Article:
(EHRC) with substantial financial penalties. The Committee also suggested that there should be a statutory code of practice on sexual harassment which should lay down what employers are required to do in order to fulfil this duty.


How has the government reacted?

The government has decided to work with the EHRC and introduce a Code of Practice. However, they have stopped short of creating a duty on employers to protect workers from victimization or harassment and they have also not decided to bring in tougher sanctions on those employers with poor practices.

As part of their 12 point plan, the government will consult on non-disclosure agreements and third party harassment. The government has announced it will introduce a statutory Code of Practice on sexual harassment.

They will also consult on whether additional protection is needed for volunteers and interns and whether to extend the time limit for submitting claims to Employment Tribunals. The government will also consider the evidence base for a legal duty imposed on employers to stop employees from being harassed. The government has also agreed to gather data on the pervasiveness of workplace sexual harassment.


Ellis Whittam’s top tips for employers:

• Develop and promote a working

environment where employees are

encouraged to report any cases of sexual


• Have all the right HR policies and

procedures in place. Seek legal advice

when drafting your codes of conduct,

grievance procedure, bullying and

harassment procedure and all other

appropriate HR policies.

• Train your managers so they understand

how all internal policies and procedures


• Take allegations of sexual harassment

seriously and act when issues arise.


If you would like to discuss this further,

call the NPA Employment Law Advisory

Service Team on 0330 123 0558 or email



NPA Malaria prophylaxis information updated

An updated version of the NPA Malaria prophylaxis information leaflet, which expires 30 June 2019, has been

produced by the NPA Pharmacy Services team. The leaflet is available to download from the Travel health section of the NPA website.

The NPA Travel Health website is currently being updated; to provide travellers with information and recommendations on malaria prophylaxis. Further information on malaria prophylaxis can also be found in the PHE document, “HYPERLINK “” Malaria prevention guidelines for travellers from the UK: 2017."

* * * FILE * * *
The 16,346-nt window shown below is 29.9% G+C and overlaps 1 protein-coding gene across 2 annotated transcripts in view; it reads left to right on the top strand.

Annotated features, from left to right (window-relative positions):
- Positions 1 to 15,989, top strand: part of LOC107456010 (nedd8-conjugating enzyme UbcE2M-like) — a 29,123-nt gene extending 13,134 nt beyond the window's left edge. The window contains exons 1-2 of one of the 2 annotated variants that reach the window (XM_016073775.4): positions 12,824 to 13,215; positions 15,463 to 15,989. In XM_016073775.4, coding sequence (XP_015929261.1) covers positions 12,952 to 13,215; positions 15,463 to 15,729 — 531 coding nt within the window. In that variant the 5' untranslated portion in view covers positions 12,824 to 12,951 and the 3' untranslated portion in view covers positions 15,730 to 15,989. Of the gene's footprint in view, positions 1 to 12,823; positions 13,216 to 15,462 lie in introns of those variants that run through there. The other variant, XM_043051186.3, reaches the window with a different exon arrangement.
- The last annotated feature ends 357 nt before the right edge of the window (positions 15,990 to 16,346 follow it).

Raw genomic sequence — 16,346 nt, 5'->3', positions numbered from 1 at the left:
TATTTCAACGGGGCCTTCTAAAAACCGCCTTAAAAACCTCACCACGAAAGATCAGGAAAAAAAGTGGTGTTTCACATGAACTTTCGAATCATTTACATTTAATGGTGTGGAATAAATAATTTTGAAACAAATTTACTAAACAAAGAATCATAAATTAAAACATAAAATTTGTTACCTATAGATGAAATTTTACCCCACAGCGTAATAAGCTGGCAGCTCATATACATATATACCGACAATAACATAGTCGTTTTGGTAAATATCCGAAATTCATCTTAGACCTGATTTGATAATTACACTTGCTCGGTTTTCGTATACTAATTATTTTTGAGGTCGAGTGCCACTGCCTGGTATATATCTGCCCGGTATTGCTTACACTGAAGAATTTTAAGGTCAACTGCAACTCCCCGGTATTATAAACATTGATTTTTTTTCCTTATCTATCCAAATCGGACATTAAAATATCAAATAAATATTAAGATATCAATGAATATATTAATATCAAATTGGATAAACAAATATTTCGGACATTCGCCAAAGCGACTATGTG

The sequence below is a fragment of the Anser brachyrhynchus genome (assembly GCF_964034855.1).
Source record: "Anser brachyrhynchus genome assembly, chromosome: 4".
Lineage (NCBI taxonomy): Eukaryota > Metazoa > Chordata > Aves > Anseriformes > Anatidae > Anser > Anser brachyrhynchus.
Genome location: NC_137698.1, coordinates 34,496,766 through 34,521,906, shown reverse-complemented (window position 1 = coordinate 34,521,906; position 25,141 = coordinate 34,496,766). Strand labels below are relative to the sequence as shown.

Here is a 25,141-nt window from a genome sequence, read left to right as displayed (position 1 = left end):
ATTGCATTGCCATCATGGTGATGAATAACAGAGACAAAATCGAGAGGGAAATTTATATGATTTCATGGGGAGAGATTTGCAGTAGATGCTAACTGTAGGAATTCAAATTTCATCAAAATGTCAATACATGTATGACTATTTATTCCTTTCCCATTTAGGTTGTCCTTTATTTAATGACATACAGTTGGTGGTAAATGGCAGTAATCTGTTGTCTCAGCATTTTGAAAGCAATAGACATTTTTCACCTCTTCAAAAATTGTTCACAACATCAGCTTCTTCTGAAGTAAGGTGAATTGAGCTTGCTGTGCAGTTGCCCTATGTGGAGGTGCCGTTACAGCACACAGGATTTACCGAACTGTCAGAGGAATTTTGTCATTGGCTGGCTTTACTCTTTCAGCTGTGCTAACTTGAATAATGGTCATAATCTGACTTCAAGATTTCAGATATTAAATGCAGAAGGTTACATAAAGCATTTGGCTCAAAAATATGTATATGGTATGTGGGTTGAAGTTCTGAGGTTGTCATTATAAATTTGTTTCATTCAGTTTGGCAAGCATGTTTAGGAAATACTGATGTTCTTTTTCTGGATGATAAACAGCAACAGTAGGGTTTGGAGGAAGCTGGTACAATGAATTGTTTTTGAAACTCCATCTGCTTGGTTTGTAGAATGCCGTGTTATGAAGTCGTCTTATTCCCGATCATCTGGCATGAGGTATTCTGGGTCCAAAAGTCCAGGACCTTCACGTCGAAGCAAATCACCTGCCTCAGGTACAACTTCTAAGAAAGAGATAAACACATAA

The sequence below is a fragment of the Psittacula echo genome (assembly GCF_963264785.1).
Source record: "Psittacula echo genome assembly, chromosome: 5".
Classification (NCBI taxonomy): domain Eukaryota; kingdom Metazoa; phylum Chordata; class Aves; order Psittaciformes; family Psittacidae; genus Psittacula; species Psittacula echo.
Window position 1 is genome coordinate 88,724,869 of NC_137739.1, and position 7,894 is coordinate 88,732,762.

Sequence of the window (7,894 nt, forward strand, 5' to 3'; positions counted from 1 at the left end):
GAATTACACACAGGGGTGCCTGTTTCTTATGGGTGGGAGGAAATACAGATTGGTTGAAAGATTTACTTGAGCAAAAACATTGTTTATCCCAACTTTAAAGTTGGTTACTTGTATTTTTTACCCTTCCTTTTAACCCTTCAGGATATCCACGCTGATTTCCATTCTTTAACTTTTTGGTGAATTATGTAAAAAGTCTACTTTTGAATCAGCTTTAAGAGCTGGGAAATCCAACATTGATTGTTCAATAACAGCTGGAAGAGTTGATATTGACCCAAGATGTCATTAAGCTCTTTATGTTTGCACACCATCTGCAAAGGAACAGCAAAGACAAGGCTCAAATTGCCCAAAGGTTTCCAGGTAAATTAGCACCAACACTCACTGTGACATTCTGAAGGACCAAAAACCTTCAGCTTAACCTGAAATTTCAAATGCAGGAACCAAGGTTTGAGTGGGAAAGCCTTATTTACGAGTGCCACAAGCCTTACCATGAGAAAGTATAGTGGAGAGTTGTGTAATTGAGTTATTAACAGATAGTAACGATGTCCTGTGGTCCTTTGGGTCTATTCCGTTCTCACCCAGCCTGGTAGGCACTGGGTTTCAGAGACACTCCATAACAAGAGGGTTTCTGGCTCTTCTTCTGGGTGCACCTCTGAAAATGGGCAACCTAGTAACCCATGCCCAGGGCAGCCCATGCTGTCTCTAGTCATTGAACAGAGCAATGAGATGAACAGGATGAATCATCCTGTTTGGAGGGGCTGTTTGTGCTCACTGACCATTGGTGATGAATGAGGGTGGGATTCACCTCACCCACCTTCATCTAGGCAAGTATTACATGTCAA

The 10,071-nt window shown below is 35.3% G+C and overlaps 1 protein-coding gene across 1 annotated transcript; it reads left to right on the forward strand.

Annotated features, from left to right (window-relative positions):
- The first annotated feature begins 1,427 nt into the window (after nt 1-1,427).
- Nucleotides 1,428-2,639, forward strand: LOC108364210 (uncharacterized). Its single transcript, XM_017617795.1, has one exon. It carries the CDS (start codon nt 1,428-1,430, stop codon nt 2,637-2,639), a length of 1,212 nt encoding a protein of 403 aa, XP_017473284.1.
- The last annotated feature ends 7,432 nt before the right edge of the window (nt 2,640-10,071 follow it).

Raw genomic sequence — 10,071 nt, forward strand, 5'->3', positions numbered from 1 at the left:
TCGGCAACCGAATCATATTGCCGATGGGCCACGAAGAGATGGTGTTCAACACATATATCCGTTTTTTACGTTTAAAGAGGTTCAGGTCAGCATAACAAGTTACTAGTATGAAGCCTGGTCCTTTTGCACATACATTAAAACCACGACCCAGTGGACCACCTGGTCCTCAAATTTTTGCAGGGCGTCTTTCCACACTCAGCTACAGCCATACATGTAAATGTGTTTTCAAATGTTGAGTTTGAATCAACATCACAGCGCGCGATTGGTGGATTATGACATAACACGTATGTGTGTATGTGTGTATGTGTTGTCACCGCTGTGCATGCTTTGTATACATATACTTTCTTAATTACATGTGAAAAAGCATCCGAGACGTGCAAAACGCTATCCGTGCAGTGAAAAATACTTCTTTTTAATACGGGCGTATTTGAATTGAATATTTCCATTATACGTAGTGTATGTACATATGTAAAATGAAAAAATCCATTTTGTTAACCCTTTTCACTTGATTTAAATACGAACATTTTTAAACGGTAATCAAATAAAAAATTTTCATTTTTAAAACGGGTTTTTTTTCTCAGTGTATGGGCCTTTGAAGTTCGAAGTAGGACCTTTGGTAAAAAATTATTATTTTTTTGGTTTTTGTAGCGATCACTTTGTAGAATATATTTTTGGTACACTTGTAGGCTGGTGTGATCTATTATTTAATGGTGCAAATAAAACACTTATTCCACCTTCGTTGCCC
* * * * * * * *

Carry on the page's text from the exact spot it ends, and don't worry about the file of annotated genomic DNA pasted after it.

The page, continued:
Royal Mail delivery service

The NPA has a partnership with the Royal Mail for a dropoff

service for end of month prescriptions. This replaces the

previous collection service and will require you to understand

the new process and sign up using an online form on the NPA


Registration for this service cannot be taken over the phone

and is only available for members. Pharmacies must register by

the 22nd of the month to access the service at the beginning of

the following month. Registrations past this date will not go live

until the month following your next return. Go to



Expressions of interest for ORIEL 2020-2021 are now open

Pharmacies are invited for their expressions of interest for

ORIEL 2020-2021.

Health Education England is inviting pharmacies to be part of the

year 3 centralised pharmacy pre-registration recruitment for student

intake 2020.

The medical system ORIEL is used as a template, where applicants

will be able to apply, book interview slots and be sent offers/

relevant communications via one system. Please note that this is not

a mandatory process. You may register to recruit via the national

scheme for the 2019 for pre-registration pharmacists commencing

training in summer 2020.

In order to register you are required to:

• Confirm your participation by reading and agreeing to the

“Confirmation of Participation” terms and agreeing to comply

with Health Education England’s Quality Framework.

• Provide us with relevant programme information to enable us to

advertise your places on Oriel.


Please complete the Programme Information Form and

Confirmation of Participation by going to www.lasepharmacy.hee.

More detail about how the Scheme works is available in the